Rosa Luxemburg’ Opposition to War


Rosa Luxemburg was a prominent Marxist theorist and philosopher, whose contributions to revolutionary socialism were evident from her anti-war position. One of the key arguments that Rosa Luxemburg expressed to object to the First World War was the belief that the European working class would have to pay the largest price for the suffering and loss of lives during the war, despite the outcome. She spoke against war through appealing to the extended period of modern labor movement development, and that war would diminish all accomplishments that it had brought.

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Luxemburg’s Arguments Against War

Luxemburg underlined the role of German Social Democracy with regards to the battle against war and militarism: “For us Germans that is unacceptable,” she said. Through hard work, sacrifice, and immense attention to detail, German Social Democracy was built as an example to other labor organizations that received the powerful support of masses of voters, and the war could ruin everything that was accomplished. In Luxemburg’s opinion, the World War would be the turning point that would bring chaos and destruction that would require decades of restoration as falling back into the old state of affairs was unrealistic. The First World War could change the conditions of the society’s struggles and ultimately shift the way it would think and make decisions.

The battle between socialism and imperialism was also among the themes that Luxemburg discussed in her “The War and the Workers” pamphlet. With war came the struggle between labor and capital, fuelled by astronomical price increases, the lack of welfare support for the society, and the overall war crisis that decreased morale. In her opinion, to withstand the pressure that came with the war and fight against imperialism, the proletariat had to work harder and, as a result, reinforce its organization, which was hard to accomplish in a war-stricken society.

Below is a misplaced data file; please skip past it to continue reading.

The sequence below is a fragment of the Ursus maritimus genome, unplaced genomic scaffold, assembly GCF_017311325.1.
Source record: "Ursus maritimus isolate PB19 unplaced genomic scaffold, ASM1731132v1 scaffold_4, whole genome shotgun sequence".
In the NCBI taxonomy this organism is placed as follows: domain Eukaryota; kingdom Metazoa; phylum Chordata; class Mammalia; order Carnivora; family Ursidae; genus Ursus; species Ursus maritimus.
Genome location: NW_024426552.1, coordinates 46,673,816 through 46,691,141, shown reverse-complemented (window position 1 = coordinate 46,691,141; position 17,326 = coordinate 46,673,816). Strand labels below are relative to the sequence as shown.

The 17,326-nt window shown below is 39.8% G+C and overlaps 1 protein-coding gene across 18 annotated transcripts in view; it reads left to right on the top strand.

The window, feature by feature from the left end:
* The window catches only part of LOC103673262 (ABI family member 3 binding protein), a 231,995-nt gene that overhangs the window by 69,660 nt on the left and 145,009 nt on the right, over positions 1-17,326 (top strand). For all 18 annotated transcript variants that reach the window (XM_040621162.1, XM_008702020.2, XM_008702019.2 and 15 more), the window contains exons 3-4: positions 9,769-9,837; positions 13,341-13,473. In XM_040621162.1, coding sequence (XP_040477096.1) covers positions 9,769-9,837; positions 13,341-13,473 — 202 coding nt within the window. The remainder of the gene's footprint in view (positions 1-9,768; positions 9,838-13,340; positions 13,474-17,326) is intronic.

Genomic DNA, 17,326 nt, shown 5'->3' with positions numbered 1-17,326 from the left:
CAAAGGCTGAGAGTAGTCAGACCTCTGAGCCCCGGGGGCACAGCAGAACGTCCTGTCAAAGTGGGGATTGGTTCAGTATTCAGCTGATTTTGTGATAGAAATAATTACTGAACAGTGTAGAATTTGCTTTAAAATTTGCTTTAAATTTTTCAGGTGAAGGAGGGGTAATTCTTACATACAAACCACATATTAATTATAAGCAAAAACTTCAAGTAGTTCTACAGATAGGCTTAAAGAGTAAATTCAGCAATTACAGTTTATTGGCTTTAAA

It is crucial to analyze the following quote to understand Luxemburg’s true feelings about the war regarding the struggle between socialism and imperialism: “proletarian power spares mankind the terrible cruelty of a world war, or be it that the capitalist world sinks into history in the same way as it was born, in blood and violence. In either case, the historical hour will find the working class prepared – and preparation is everything”. It is evident that her views on imperialism and its effect on the society were negative as the overall tone was associated with elevating the role of the working class and underlining the many losses that it would suffer from war.

Luxemburg saw war as the immediate defeat of working classes in all European countries regardless of the outcome. Despite the fact that the version of the officials was that the victorious party would encounter prosperity and accelerated economic growth, Luxemburg argued the opposite. In her view, economic growth could occur from unification and did not have to be a direct consequence of winning the First World War. Working classes would suffer from armed conflicts because such conflicts were merely competitive struggles between capitalisms for global domination, which did not take into consideration the value of the working class, along with the negative implications it would have to withstand.

As a result of the First World War, working classes in all countries involved in the conflict would become subjected to continuous limitations and the lack of support since it would be the most beneficial for imperialism and militarism to abandon the proletariat. Political complications, colonies, annexations of territories, and the overall military regimen were unlikely to bring any benefit to the European working class, regardless of whether Germany or any of its rivals would achieve victory; for the working class, the implications would be disastrous.

In her argument against Germany’s involvement in the First World War, Rosa Luxemburg also spoke about the direct results for Germany. She underlined the fact that even in the case of victory, the country would lose much more than it could gain. In the pamphlet “The Work and the Workers,” Luxemburg proposed a scenario of events that could unravel in the case of Germany’s victory. First, she mentioned that Belgium would be immediately annexed along with some territories in both east and west, including French colonies.